Ugli, also known as Jamaican tangelo, uglifruit, or uniq fruit, is a type of citrus fruit that is native to Jamaica. The fruit is a natural hybrid of tangerine (or orange) and pomelo (or grapefruit), hence the name tangelo. The original ugli tree is thought to have been a hybrid of a Seville orange tree, grapefruit, and tangerine and was found growing in the wild in Jamaica. Today, ugli fruit is gaining popularity for its unique novelty and delicious citrus flavour that combines the best of orange and grapefruit. It’s also notably easy to eat, thanks to its loose outer skin.
History of ugli
Like grapefruit, ugli is a natural hybrid. It was discovered by a man named F.G. Sharp around 1917, who found it spontaneously growing in the wild near Brown’s Town in Jamaica. It is not uncommon for citrus fruits to naturally hybridise, combining the elements of two fruits into one unique fruit. Grapefruit is another example of a natural hybrid citrus fruit.
F.G. Sharp began to propagate the newfound fruit, and the Sharp family went on to pass it through several generations of budwood grafting. In 1934 it was first exported overseas to England and Canada where it was marketed as the Exotic Tangelo. The name was then changed to ugli, which is now a registered trademark of the fruit copyrighted to G.G.R. Sharp, the son of F.G. Sharp. Ugli is a play on the word ugly, referring to the slightly unpleasant appearance of the fruit. When not sold under the ugli brand, the fruit is referred to as a Jamaican tangelo or uniq fruit.
More recently there have also been smaller versions of ugli fruit available, called baby ugli fruit. These are a good size for snacking.
What does ugli look like?
Ugli has a teardrop shape and rough, wrinkled outer skin with a greenish-yellow colour when unripe. When the fruit reaches peak ripeness the skin turns orange. Ugli is slightly larger than a grapefruit and has less seeds. Its flesh is very juicy and sweet compared to a grapefruit and it lacks in the bitter flavour. Its skin is al extremely fragrant.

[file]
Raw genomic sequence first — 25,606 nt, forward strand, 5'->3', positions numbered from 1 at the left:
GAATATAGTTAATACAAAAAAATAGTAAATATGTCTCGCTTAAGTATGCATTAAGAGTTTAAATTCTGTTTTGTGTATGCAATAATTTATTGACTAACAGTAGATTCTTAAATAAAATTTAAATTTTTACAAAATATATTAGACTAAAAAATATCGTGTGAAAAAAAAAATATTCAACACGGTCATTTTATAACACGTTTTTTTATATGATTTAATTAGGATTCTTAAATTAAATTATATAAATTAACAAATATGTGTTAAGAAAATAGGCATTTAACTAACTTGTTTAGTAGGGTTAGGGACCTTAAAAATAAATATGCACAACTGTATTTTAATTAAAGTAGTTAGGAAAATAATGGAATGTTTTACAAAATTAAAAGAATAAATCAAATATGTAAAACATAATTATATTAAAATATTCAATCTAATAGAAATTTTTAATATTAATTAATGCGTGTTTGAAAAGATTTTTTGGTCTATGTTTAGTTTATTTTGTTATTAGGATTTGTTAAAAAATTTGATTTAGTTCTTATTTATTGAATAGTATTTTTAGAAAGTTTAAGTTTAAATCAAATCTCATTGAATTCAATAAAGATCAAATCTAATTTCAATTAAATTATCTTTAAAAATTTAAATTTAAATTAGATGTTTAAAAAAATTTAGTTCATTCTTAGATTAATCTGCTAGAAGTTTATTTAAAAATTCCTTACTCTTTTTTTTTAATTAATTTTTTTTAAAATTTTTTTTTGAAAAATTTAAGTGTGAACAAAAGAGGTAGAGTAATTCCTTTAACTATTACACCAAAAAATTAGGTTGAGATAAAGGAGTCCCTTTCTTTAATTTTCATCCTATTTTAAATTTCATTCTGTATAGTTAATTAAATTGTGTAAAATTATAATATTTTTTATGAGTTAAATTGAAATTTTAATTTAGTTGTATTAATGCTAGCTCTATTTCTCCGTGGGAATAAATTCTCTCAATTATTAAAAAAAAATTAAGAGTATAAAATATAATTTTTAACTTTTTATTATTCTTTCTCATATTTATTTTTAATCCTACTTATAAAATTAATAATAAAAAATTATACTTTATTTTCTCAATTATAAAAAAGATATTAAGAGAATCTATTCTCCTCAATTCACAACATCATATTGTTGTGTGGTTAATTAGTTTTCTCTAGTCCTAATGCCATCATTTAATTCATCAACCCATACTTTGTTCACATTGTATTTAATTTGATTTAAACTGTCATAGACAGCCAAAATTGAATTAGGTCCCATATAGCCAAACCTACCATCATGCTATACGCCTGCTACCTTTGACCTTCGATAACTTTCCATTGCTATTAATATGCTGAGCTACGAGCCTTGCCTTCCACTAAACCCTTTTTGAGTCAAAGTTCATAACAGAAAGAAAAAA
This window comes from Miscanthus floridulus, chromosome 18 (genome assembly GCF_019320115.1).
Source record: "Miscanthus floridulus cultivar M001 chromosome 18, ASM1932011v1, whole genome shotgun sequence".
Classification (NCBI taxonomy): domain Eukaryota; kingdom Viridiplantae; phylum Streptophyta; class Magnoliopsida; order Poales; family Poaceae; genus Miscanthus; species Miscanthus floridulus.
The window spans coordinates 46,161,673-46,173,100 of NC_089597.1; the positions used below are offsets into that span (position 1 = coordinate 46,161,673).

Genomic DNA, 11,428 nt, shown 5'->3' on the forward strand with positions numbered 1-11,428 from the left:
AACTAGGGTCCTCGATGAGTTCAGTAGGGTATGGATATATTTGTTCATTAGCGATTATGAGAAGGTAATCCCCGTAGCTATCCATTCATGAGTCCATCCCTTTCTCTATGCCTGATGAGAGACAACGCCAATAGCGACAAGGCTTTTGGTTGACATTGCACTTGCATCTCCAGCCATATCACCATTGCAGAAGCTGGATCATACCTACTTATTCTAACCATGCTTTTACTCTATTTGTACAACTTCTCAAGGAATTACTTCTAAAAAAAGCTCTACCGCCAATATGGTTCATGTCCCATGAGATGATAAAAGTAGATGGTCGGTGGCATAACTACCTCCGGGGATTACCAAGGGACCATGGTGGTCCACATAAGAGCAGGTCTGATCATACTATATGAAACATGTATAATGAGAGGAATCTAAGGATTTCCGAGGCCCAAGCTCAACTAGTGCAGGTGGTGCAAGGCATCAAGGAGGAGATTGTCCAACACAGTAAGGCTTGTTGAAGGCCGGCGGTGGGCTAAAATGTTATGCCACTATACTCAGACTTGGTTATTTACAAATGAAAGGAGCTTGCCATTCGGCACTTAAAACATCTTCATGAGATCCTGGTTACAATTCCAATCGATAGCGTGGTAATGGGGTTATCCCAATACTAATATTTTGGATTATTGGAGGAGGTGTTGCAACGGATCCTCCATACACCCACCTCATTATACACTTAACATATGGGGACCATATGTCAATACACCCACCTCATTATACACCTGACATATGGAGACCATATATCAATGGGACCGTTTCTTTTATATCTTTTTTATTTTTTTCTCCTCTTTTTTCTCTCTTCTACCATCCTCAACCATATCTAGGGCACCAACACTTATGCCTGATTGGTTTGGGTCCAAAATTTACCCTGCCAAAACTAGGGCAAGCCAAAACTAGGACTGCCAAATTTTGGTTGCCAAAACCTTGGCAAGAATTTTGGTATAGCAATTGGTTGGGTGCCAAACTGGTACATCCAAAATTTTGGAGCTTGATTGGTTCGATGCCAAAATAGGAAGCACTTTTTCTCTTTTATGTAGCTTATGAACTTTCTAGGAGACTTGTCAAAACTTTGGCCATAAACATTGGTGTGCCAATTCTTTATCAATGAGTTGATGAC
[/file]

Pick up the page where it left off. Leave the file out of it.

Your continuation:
What does ugli taste like??
The flavour of ugli is said to taste more like a combination of lemon and tangerine than grapefruit and orange. It is more sour than oranges and less bitter than grapefruits. The fruit is slightly sweet and acidic in taste. Ugli is in season from December to April.
How to eat ugli fruit
Ugli is eaten in the same was as other citrus fruits, with the added bonus that it’s easier to peel thanks to its thick and loose outer skin. Just remove the peel, separate the ugli into sections, and eat it as you would an orange or a mandarin. Ugli can also be sliced in half and eaten with a spoon, like a grapefruit.
You can use ugli the same as you would an orange, grapefruit, or any other citrus fruit. It can be made into juices, smoothies, and cocktails, marmalades, chutneys, and relishes. Ugli can also be added to lamb or duck recipes in place of orange. The fruit can also be mixed into salads or stir fries to give a sweet citrusy flavour. You can also boil ugli and add it to desserts in the form of a compote or puree.
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